Amid all that, public officials, information managers and the big propaganda band, with a little help from their friends in the media, managed this week to turn the agenda for public discussion of the crisis upside down, whipping up one murky concoction of the issues at stake.
Do you think the peak for a national energy crisis is the ideal time to discuss alternative sources of energy supply and the fixing of appropriate power tariffs?
Yet all week, politicians and the media found it worth their while to bombard the ears of energy consumers with a lot of talk about energy-saving lamps, the need to develop alternative sources of energy other than hydro and the need for consumers to pay higher tariffs!
Are these not long-term strategic planning goals, which should have been incorporated in a national energy development programme long ago, Jomo?
While we concede that a belated discussion of these national sufficiency goals is better late than never, we have taken exception to information managers flooding the media with a discussion of these issues while we are smarting under the crisis.
We concede that the issue of tariffs is an important one: If consumers pay appropriate tariffs, power producers and suppliers make reasonable profits and are able to maximise operational efficiency. Consumers are then content, and we all live happily ever after.
We are nonetheless, wondering what tariffs have got to do with consumers and the crisis. There is a regulatory commission, which fixes tariffs, taking into account such key considerations as the cost of generation and distribution, consumers' incomes and the ability to pay.
The stark reality is that ours is one of the many developing countries with high levels of poverty and low incomes.
That means it would be conscienceless for developing world governments to refuse to consider the purchasing power of consumers' incomes and, in effect, their ability to pay when it comes to fixing tariffs.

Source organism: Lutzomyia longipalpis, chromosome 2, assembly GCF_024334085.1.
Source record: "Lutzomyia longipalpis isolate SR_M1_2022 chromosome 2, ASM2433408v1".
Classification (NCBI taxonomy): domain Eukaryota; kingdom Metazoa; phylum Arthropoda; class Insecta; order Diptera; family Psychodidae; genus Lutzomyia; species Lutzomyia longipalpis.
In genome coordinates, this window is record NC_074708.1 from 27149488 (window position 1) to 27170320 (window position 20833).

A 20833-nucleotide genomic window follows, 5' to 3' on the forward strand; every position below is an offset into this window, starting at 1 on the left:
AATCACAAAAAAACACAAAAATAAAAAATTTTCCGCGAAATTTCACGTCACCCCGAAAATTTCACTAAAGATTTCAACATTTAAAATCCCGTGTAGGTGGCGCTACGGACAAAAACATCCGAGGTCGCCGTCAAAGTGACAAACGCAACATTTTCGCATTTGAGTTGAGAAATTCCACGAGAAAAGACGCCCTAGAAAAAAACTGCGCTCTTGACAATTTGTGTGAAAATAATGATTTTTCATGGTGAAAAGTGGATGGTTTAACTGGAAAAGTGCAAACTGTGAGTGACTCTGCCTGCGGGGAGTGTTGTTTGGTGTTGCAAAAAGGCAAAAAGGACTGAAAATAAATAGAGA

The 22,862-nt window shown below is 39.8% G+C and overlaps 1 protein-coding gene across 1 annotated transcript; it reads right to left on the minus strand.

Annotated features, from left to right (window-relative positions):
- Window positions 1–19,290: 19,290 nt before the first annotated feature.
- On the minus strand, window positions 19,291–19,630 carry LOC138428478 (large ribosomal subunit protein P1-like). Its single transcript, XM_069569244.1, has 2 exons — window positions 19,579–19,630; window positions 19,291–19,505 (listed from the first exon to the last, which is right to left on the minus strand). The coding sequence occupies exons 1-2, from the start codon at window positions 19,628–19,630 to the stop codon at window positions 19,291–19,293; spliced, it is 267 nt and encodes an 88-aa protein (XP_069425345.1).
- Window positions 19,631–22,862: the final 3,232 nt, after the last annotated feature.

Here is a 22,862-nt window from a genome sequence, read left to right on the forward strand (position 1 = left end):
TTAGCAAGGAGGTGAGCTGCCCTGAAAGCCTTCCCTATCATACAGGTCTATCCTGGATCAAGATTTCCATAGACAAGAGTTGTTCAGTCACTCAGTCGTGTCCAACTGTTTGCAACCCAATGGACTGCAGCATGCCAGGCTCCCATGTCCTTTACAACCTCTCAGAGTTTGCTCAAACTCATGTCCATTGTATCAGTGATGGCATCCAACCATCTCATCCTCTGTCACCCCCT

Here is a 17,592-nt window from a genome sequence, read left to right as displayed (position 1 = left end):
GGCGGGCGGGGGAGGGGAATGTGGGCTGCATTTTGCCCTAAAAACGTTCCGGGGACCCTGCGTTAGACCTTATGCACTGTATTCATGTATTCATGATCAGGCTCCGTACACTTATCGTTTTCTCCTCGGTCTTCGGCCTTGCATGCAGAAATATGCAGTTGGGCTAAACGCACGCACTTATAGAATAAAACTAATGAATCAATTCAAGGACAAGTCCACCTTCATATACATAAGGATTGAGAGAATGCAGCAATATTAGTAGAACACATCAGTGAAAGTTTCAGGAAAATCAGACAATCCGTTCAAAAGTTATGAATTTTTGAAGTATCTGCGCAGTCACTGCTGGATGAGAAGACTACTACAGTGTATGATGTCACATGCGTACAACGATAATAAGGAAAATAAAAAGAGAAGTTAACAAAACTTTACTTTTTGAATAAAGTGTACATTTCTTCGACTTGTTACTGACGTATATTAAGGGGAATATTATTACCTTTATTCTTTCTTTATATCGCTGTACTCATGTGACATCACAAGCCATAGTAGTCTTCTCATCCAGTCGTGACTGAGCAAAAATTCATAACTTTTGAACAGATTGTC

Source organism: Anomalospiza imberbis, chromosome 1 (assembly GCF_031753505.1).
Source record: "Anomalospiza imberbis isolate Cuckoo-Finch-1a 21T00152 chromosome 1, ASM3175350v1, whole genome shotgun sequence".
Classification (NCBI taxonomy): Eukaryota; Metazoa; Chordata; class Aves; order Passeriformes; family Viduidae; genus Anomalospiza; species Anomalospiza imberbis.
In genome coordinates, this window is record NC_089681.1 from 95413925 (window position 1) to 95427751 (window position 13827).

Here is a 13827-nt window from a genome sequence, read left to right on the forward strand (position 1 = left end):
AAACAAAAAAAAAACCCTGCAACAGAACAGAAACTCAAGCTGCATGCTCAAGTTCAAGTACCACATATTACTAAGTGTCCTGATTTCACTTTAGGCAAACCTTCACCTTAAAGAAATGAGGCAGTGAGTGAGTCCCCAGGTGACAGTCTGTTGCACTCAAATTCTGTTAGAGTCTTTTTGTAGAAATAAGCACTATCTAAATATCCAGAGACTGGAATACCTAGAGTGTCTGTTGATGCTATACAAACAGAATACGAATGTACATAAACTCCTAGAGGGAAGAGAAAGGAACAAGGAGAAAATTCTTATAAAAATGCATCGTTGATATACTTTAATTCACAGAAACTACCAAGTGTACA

The delicateness of the issue explains why all past governments, conscious of the potential impact of tariff increases on the welfare of voters 'ho, ho', have always resisted attempts by suppliers to increase tariffs by wide margins.
All that need not take us back to square one for another round of the song, “How do we expect electricity suppliers to operate at maximum efficiency if consumers do not pay appropriate power tariffs?”
We are caught in one of the many contradictions in the development efforts of low-income countries and we expect the experts to untangle the web and find a common ground for a resolution of those contradictions.
Is that not why they are called experts, enjoy some prestige and get paid good salaries?
This is not the first energy crisis we have had and the present political administration cannot be said to be responsible directly for a problem which has recurred, but then there is the obvious question of whether the technocrats and energy experts of the present administration have since 2001, been totally blind to a looming crisis the expert eye could not have failed to see.
It is most surprising that in the wake of the crisis, energy experts in the present and previous administrations have not found it worth their while to explain to their countrymen how and why we came to be stuck in this rut.
Article by George Sydney Abugri